CNN reached out several times to the Congressional Prayer Caucus Foundation for comment but received no reply.
Are classes a Trojan horse for a bigger agenda?
Schools districts that currently or may one day offer Bible literacy classes are walking a potential tightrope.
Who would be qualified to teach such an elective course?
The Missouri bill would have instruction in a social studies setting and establish guidelines “in maintaining and accommodating the diverse religious views, traditions and perspectives and students in the school.” A student would be able to use his or her own translation of the text.
Chancey, a professor at Southern Methodist University, said that regardless of a teacher’s intent, missteps happen — which can land them in legal trouble.
He first began examining classroom curriculum for dozens of Bible classes across Texas during the 2005-06 school year, then even more in 2011-12.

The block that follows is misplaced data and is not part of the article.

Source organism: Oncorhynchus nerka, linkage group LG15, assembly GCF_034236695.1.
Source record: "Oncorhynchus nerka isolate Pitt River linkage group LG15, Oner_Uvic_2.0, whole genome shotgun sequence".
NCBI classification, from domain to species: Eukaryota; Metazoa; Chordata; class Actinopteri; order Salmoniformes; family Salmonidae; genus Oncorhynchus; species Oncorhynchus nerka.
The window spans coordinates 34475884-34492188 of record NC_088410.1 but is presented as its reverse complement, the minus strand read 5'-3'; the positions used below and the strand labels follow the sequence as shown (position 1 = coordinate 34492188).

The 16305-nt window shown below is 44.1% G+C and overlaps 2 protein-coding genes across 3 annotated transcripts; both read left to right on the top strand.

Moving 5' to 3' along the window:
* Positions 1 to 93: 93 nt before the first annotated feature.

Chancey said that his studies found most of the classes were problematic. Throughout his report, Chancey laid out examples of proselytization of students, teaching elements of the Bible as fact, use of pseudoscience, among other things that some teachers were practicing. Two Texas school districts dropped the classes several years ago.
Opponents see such school offerings as a Trojan horse to bring far-right Christian views into schools.
Heather Weaver, senior staff attorney with the American Civil Liberties Union, says it’s rare that these classes hold legal muster.
“Although they are often dressed up in neutral terms and they say these courses are not allowed to promote religion, these schools know that when it comes to implementing these courses, students are subjected to religious proselytizing and minority students are subjected to feeling excluded when these courses are offered,” she said.
State Rep. Aaron McWilliams co-sponsored North Dakota’s Bible literacy bill, which failed to advance to a final vote earlier this year.
It would have allowed students to replace any half-unit of their three required social studies credits with Bible studies. The North Dakota division of the ACLU called the bill “blatantly unconstitutional” and said school districts would likely be subject to litigation.
McWilliams told CNN he introduced the bill for his “mainly Judeo-Christian” constituency. “You can like or hate Christianity, but it’s very hard to expel the influence that it’s had on world history,” McWilliams said.